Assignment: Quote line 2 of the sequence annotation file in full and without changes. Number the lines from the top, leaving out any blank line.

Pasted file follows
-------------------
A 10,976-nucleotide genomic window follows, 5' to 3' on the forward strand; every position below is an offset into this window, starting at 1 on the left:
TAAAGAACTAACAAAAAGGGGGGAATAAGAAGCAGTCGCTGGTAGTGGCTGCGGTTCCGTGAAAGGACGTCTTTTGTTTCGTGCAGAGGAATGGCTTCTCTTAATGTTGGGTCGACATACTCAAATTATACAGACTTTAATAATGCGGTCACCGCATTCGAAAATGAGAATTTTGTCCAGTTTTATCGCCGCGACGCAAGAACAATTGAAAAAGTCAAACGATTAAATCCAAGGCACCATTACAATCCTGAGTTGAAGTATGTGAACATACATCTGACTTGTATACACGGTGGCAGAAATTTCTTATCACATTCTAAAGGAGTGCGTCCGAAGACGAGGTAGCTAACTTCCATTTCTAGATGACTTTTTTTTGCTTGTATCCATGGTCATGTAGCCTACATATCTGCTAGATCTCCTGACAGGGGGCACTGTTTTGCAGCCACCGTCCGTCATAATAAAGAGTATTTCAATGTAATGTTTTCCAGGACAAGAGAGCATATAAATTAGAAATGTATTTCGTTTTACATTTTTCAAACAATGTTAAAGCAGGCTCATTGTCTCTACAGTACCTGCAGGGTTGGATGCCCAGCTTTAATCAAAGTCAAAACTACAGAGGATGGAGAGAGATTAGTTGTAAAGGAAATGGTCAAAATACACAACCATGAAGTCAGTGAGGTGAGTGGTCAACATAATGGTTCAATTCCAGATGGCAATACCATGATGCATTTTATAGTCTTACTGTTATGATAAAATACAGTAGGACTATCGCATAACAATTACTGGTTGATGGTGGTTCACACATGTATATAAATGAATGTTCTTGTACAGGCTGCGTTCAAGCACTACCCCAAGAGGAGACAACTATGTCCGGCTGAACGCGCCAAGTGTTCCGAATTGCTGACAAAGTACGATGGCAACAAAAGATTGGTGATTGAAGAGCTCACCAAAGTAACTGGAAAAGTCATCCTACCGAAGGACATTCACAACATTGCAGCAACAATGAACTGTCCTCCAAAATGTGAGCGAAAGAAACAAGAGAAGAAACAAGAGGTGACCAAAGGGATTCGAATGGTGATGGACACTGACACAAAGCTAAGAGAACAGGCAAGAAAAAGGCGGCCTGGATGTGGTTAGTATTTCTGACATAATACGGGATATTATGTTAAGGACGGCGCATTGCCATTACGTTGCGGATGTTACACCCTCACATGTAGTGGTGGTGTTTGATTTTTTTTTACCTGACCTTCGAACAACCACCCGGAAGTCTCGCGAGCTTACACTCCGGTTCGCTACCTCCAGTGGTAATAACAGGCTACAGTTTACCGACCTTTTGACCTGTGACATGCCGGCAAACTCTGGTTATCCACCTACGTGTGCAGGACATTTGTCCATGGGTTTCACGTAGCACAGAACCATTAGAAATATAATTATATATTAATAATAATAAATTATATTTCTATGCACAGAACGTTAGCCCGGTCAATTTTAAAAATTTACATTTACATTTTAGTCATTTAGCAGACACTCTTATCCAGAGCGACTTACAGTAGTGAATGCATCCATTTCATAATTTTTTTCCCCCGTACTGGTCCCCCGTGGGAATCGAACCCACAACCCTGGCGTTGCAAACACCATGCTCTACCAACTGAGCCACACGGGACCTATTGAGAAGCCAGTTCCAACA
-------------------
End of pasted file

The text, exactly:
TAAAGAACTAACAAAAAGGGGGGAATAAGAAGCAGTCGCTGGTAGTGGCTGCGGTTCCGTGAAAGGACGTCTTTTGTTTCGTGCAGAGGAATGGCTTCTCTTAATGTTGGGTCGACATACTCAAATTATACAGACTTTAATAATGCGGTCACCGCATTCGAAAATGAGAATTTTGTCCAGTTTTATCGCCGCGACGCAAGAACAATTGAAAAAGTCAAACGATTAAATCCAAGGCACCATTACAATCCTGAGTTGAAGTATGTGAACATACATCTGACTTGTATACACGGTGGCAGAAATTTCTTATCACATTCTAAAGGAGTGCGTCCGAAGACGAGGTAGCTAACTTCCATTTCTAGATGACTTTTTTTTGCTTGTATCCATGGTCATGTAGCCTACATATCTGCTAGATCTCCTGACAGGGGGCACTGTTTTGCAGCCACCGTCCGTCATAATAAAGAGTATTTCAATGTAATGTTTTCCAGGACAAGAGAGCATATAAATTAGAAATGTATTTCGTTTTACATTTTTCAAACAATGTTAAAGCAGGCTCATTGTCTCTACAGTACCTGCAGGGTTGGATGCCCAGCTTTAATCAAAGTCAAAACTACAGAGGATGGAGAGAGATTAGTTGTAAAGGAAATGGTCAAAATACACAACCATGAAGTCAGTGAGGTGAGTGGTCAACATAATGGTTCAATTCCAGATGGCAATACCATGATGCATTTTATAGTCTTACTGTTATGATAAAATACAGTAGGACTATCGCATAACAATTACTGGTTGATGGTGGTTCACACATGTATATAAATGAATGTTCTTGTACAGGCTGCGTTCAAGCACTACCCCAAGAGGAGACAACTATGTCCGGCTGAACGCGCCAAGTGTTCCGAATTGCTGACAAAGTACGATGGCAACAAAAGATTGGTGATTGAAGAGCTCACCAAAGTAACTGGAAAAGTCATCCTACCGAAGGACATTCACAACATTGCAGCAACAATGAACTGTCCTCCAAAATGTGAGCGAAAGAAACAAGAGAAGAAACAAGAGGTGACCAAAGGGATTCGAATGGTGATGGACACTGACACAAAGCTAAGAGAACAGGCAAGAAAAAGGCGGCCTGGATGTGGTTAGTATTTCTGACATAATACGGGATATTATGTTAAGGACGGCGCATTGCCATTACGTTGCGGATGTTACACCCTCACATGTAGTGGTGGTGTTTGATTTTTTTTTACCTGACCTTCGAACAACCACCCGGAAGTCTCGCGAGCTTACACTCCGGTTCGCTACCTCCAGTGGTAATAACAGGCTACAGTTTACCGACCTTTTGACCTGTGACATGCCGGCAAACTCTGGTTATCCACCTACGTGTGCAGGACATTTGTCCATGGGTTTCACGTAGCACAGAACCATTAGAAATATAATTATATATTAATAATAATAAATTATATTTCTATGCACAGAACGTTAGCCCGGTCAATTTTAAAAATTTACATTTACATTTTAGTCATTTAGCAGACACTCTTATCCAGAGCGACTTACAGTAGTGAATGCATCCATTTCATAATTTTTTTCCCCCGTACTGGTCCCCCGTGGGAATCGAACCCACAACCCTGGCGTTGCAAACACCATGCTCTACCAACTGAGCCACACGGGACCTATTGAGAAGCCAGTTCCAACA